What Most Doctors Won't Tell You About Cholesterol:

Are You Throwing Away Your Egg Yolks?

By Dr. Ben Kim

Updated on July 14, 2011

During my university years, I used to frustrate my parents by throwing away egg yolks and eating only the whites. No worries, I thought, as my parents just didn't know enough to realize that I was reducing my risk of heart disease by avoiding cholesterol. Looking back, I'm sure that my parents were wondering how I could so easily toss away egg yolks that their families were able afford only a few times a year in Korea in the 1940s.

Today, I am grateful to have a better understanding of the relationship between cholesterol and my health. How about you? Are you afraid of having high cholesterol? Are you throwing away your egg yolks because you think it's good for your health? Are you taking cholesterol-lowering medication or considering it?

If you answered yes to any of these questions, I hope that you will consider the work of Uffe Ravnskov, MD, PhD, author of The Cholesterol Myths: Exposing the Fallacy that Saturated Fat and Cholesterol Cause Heart Disease. I consider Dr. Ravnskov to be the world's leading expert on the relationship between cholesterol and human health.

Here are some facts from his book:

  • Cholesterol is not a deadly poison, but a substance that is absolutely necessary for you to be healthy. High cholesterol itself does not cause heart disease.
  • People who have low blood cholesterol have the same rates of heart disease as people who have high blood cholesterol.
  • The cholesterol found in your blood comes from two sources: cholesterol in food that you eat and cholesterol that your liver makes from other nutrients. What's interesting is that the amount of cholesterol that your liver produces varies according to how much cholesterol you eat. The more cholesterol you eat, the less your liver produces. And vice versa - the less cholesterol you eat, the more your liver produces. This is why a low cholesterol diet does not decrease a person's blood cholesterol by more than a few percent.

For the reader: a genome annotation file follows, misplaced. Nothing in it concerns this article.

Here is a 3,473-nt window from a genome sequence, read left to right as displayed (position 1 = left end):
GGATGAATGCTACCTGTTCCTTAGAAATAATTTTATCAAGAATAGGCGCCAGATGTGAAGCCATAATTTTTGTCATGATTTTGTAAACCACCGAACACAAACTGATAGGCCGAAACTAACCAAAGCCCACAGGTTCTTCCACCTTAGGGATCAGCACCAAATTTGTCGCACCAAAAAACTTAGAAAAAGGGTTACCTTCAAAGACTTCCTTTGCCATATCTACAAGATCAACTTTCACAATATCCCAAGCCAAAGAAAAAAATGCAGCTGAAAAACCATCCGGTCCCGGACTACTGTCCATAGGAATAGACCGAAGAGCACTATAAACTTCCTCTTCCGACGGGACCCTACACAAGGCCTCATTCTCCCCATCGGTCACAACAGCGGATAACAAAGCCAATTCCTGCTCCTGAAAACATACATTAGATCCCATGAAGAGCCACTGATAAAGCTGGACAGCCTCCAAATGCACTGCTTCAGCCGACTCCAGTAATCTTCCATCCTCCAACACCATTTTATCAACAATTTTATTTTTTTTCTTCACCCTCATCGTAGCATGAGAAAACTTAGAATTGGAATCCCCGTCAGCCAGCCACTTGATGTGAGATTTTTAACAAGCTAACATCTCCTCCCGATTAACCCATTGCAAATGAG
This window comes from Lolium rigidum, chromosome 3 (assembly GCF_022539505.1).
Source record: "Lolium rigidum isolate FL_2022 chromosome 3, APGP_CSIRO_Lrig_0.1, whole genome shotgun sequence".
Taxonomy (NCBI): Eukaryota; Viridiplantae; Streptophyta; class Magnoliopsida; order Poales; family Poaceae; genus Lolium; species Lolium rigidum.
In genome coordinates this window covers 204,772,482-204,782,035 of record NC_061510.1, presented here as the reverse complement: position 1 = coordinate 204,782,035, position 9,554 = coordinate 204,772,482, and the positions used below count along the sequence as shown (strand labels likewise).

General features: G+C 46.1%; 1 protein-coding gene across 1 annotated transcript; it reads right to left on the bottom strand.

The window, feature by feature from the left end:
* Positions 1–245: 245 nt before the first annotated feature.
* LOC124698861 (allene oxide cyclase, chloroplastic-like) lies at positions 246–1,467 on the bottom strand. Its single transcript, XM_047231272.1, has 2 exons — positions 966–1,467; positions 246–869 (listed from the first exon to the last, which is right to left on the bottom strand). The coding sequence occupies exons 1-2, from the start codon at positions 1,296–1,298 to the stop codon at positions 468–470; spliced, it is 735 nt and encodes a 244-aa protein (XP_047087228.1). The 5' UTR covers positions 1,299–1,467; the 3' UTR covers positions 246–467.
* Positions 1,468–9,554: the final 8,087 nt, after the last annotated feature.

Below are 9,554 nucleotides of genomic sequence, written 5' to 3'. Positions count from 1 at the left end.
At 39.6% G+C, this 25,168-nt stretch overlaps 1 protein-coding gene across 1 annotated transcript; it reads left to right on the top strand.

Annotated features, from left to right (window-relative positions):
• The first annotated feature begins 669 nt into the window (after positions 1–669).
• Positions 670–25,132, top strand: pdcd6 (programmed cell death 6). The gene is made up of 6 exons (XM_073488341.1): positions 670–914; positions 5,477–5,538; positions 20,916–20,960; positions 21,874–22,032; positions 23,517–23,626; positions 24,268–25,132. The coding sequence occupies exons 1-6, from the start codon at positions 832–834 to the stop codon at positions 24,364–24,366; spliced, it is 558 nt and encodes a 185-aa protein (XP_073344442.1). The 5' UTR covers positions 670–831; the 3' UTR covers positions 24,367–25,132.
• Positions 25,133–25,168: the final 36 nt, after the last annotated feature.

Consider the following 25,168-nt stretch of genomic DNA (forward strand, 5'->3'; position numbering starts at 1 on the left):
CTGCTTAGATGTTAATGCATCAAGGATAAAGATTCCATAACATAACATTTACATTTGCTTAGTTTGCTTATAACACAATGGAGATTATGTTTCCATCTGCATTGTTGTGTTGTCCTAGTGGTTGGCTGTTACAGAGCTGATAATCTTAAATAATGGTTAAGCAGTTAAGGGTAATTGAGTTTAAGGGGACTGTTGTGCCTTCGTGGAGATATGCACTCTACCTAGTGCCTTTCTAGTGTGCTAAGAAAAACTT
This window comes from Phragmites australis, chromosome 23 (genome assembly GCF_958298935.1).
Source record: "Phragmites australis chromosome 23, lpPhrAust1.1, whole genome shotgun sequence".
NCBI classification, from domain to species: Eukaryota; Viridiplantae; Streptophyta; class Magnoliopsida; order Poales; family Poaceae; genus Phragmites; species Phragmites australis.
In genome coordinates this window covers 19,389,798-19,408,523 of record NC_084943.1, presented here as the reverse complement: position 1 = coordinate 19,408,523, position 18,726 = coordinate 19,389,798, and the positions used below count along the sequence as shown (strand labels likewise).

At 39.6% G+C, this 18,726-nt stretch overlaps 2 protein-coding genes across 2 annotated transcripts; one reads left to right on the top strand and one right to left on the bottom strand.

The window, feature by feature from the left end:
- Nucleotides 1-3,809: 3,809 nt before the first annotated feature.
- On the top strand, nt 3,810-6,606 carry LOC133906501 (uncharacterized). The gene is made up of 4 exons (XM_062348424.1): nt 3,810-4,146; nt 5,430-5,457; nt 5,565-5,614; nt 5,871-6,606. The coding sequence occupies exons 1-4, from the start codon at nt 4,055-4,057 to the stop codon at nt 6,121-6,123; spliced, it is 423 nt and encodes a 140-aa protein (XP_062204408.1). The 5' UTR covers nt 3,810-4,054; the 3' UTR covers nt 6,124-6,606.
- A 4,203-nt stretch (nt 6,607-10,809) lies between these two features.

• Drugs that solely lower your cholesterol do not decrease your risk of dying from heart disease, nor do they increase your lifespan. These drugs pose dangers to your health and may decrease your lifespan.
  • The newer cholesterol-lowering drugs - called statins - do reduce your risk of heart disease, but through mechanisms that are not related to lower blood cholesterol. Unfortunately, statins like lipitor, mevacor, zocor, pravachol, and lescol are known to stimulate cancer in rodents.

Dr. Ravnskov's book provides solid evidence that supports these and other facts that have me convinced that many doctors don't have a clue about cholesterol and health. Sadly, conventional guidelines that promote lowering your cholesterol for a healthy heart are influenced in large part by large pharmaceutical companies that are making billions of dollars with cholesterol-lowering medication.

Here are my personal guidelines on cholesterol, based on my research and evaluating the blood test results and health of hundreds of people I have worked with over the past several years.

  • Blood cholesterol of 150 (3.9 in Canada) or lower is not healthy for most people. Low cholesterol over the long term can cause depression, increased risk of stroke, and numerous problems related to hormonal imbalances. If you are not getting enough vitamin D from your diet, having low cholesterol can lead to vitamin D deficiency, as sunlight can only create vitamin D in your body by acting on cholesterol found in your skin.
  • Your HDL/total cholesterol ratio should be at least 25-30 percent. The higher this ratio, the better. If this ratio is 10-15 percent or lower, there is a high risk of eventually having a heart attack.
  • You want to have your triglyceride/HDL ratio be lower than
  • If your HDL/total cholesterol and tryglyceride/HDL ratios are in the ranges listed above, and you are eating mainly undamaged cholesterol, having a total cholesterol of more than 200 (5.2 in Canada) is not a problem. In fact, even people whose genetics cause them to have total cholesterol above 350 (9.0 in Canada) have been shown to have no elevated risk of heart disease as long as their ratios are fine and they stay away from eating damaged cholesterol.

    I hope that you will join me in never throwing away another egg yolk.

    For more information on Dr. Ravnskov and his book, you can visit http://www.ravnskov.nu/cholesterol.htm

    Speaking of eggs, so many of the guests who have visited our clinic have benefited from our guidelines on eggs that I wrote them up in a separate article. You can read these guidelines here.

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